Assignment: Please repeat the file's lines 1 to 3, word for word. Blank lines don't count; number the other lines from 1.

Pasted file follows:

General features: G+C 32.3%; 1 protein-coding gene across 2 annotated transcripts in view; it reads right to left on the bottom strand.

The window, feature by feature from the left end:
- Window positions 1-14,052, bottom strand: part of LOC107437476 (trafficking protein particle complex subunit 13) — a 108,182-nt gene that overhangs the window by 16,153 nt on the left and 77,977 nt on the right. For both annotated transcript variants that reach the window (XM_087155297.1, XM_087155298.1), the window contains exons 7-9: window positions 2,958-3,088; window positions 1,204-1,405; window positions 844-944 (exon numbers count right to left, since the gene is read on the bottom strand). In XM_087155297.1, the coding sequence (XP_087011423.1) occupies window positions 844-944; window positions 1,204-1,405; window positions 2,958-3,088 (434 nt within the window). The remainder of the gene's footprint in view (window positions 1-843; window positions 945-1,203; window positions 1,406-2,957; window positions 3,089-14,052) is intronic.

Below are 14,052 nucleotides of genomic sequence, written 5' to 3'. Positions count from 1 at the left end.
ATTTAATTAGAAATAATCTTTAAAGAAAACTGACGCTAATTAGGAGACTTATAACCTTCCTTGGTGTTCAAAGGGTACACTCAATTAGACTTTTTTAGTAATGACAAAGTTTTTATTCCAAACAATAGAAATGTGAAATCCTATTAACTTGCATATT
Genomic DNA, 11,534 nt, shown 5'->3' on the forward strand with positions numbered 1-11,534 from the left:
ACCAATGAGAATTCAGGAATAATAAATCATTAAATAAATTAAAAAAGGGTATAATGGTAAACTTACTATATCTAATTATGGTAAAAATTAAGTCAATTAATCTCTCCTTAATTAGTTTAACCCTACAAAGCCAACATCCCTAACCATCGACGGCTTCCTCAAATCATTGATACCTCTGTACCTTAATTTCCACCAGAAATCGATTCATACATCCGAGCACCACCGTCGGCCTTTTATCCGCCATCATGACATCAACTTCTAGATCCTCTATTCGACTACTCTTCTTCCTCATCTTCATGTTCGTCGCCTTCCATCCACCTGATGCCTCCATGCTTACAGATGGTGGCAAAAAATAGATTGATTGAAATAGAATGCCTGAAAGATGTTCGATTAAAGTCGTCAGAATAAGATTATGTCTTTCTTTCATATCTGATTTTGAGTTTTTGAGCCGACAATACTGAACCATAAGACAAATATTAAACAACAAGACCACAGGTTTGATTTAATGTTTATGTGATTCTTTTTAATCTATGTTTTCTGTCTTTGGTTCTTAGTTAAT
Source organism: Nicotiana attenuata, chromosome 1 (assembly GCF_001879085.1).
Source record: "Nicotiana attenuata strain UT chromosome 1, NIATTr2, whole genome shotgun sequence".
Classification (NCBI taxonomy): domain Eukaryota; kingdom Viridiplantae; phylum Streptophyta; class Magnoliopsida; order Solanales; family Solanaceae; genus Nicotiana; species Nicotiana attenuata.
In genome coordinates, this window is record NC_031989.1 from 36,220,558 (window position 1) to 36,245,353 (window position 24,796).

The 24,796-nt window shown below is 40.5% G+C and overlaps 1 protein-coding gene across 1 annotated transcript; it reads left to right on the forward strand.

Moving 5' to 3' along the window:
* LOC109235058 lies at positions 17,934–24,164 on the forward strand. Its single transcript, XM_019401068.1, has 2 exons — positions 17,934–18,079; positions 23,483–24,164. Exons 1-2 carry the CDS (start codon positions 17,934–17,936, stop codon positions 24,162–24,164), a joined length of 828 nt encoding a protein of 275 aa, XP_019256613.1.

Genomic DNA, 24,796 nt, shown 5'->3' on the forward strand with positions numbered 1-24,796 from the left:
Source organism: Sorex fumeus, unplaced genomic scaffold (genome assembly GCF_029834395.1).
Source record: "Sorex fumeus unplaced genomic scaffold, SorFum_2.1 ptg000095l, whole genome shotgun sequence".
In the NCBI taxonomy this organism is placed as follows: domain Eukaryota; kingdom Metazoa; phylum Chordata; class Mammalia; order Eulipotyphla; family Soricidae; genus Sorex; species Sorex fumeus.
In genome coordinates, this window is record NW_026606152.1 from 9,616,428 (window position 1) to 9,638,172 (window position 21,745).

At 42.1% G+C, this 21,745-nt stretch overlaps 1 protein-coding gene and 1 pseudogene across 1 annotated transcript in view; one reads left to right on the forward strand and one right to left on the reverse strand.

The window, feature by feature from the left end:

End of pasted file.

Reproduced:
General features: G+C 32.3%; 1 protein-coding gene across 2 annotated transcripts in view; it reads right to left on the bottom strand.

The window, feature by feature from the left end:
- Window positions 1-14,052, bottom strand: part of LOC107437476 (trafficking protein particle complex subunit 13) — a 108,182-nt gene that overhangs the window by 16,153 nt on the left and 77,977 nt on the right. For both annotated transcript variants that reach the window (XM_087155297.1, XM_087155298.1), the window contains exons 7-9: window positions 2,958-3,088; window positions 1,204-1,405; window positions 844-944 (exon numbers count right to left, since the gene is read on the bottom strand). In XM_087155297.1, the coding sequence (XP_087011423.1) occupies window positions 844-944; window positions 1,204-1,405; window positions 2,958-3,088 (434 nt within the window). The remainder of the gene's footprint in view (window positions 1-843; window positions 945-1,203; window positions 1,406-2,957; window positions 3,089-14,052) is intronic.